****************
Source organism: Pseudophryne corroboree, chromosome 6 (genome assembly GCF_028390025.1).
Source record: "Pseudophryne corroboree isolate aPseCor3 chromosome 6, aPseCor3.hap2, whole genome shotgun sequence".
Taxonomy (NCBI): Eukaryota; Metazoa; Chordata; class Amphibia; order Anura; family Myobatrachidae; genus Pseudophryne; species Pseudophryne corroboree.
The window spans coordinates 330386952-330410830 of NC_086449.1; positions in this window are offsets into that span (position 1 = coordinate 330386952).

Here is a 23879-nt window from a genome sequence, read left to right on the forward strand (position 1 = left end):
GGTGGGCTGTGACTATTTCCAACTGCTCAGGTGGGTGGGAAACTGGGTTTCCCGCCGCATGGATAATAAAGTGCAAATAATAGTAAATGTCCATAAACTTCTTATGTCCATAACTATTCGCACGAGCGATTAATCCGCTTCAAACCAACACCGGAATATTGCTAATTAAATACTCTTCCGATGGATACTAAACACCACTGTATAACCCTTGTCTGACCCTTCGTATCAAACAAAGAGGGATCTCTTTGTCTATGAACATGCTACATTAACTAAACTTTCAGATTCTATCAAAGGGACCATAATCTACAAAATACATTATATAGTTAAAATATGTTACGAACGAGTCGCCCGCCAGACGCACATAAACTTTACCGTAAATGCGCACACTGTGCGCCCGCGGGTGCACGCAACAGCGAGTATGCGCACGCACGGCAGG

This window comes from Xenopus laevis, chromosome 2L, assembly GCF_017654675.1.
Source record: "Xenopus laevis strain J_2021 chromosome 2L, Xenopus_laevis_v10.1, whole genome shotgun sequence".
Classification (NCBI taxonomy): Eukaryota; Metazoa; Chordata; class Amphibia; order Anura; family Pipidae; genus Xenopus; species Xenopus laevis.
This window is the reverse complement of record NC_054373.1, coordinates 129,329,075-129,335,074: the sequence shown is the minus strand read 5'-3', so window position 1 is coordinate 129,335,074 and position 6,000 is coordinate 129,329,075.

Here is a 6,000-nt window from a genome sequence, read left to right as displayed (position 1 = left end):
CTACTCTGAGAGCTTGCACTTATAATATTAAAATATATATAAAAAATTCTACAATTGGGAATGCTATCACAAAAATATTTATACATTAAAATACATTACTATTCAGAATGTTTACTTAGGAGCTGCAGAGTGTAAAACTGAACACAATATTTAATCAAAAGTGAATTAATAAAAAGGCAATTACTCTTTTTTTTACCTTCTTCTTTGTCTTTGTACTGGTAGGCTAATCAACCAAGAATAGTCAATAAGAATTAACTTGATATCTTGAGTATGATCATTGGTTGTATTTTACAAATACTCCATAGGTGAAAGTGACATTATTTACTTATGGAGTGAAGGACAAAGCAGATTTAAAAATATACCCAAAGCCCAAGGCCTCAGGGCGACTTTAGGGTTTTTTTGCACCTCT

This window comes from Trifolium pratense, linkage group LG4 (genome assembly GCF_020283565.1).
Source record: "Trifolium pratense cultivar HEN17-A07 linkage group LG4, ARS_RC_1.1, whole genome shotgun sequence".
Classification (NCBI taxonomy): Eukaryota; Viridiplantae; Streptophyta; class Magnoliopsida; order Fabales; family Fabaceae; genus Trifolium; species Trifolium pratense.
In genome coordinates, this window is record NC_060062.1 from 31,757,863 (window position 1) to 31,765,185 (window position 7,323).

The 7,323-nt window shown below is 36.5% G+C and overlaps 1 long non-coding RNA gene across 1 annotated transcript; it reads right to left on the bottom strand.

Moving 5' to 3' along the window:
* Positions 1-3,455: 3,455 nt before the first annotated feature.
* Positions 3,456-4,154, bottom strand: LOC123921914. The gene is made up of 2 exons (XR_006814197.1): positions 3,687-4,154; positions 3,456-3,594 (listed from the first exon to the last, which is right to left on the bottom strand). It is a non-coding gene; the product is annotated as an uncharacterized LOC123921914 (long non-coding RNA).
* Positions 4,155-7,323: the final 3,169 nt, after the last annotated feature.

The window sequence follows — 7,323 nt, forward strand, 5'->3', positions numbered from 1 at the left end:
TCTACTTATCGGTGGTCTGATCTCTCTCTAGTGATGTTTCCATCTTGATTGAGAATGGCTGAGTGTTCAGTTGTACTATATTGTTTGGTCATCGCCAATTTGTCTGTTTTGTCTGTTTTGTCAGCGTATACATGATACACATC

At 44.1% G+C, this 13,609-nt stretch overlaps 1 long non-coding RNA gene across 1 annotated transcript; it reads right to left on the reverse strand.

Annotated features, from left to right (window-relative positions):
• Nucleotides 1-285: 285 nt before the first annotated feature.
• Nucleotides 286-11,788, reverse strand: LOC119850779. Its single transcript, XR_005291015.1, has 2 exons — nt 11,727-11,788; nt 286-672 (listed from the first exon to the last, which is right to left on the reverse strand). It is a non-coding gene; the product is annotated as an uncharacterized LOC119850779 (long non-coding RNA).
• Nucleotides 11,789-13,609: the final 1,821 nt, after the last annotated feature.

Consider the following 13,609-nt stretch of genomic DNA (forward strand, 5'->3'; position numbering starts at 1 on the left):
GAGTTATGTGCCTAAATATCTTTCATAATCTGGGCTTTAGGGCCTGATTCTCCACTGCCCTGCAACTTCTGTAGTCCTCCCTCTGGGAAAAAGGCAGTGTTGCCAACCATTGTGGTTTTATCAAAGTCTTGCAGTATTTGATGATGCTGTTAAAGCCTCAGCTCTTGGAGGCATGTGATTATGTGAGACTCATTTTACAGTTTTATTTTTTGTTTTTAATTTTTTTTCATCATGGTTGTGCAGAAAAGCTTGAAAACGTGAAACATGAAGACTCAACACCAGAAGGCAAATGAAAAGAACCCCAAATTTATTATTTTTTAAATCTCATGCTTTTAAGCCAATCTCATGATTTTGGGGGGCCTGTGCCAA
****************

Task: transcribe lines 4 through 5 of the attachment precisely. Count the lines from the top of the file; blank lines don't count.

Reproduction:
The window spans coordinates 330386952-330410830 of NC_086449.1; positions in this window are offsets into that span (position 1 = coordinate 330386952).

Here is a 23879-nt window from a genome sequence, read left to right on the forward strand (position 1 = left end):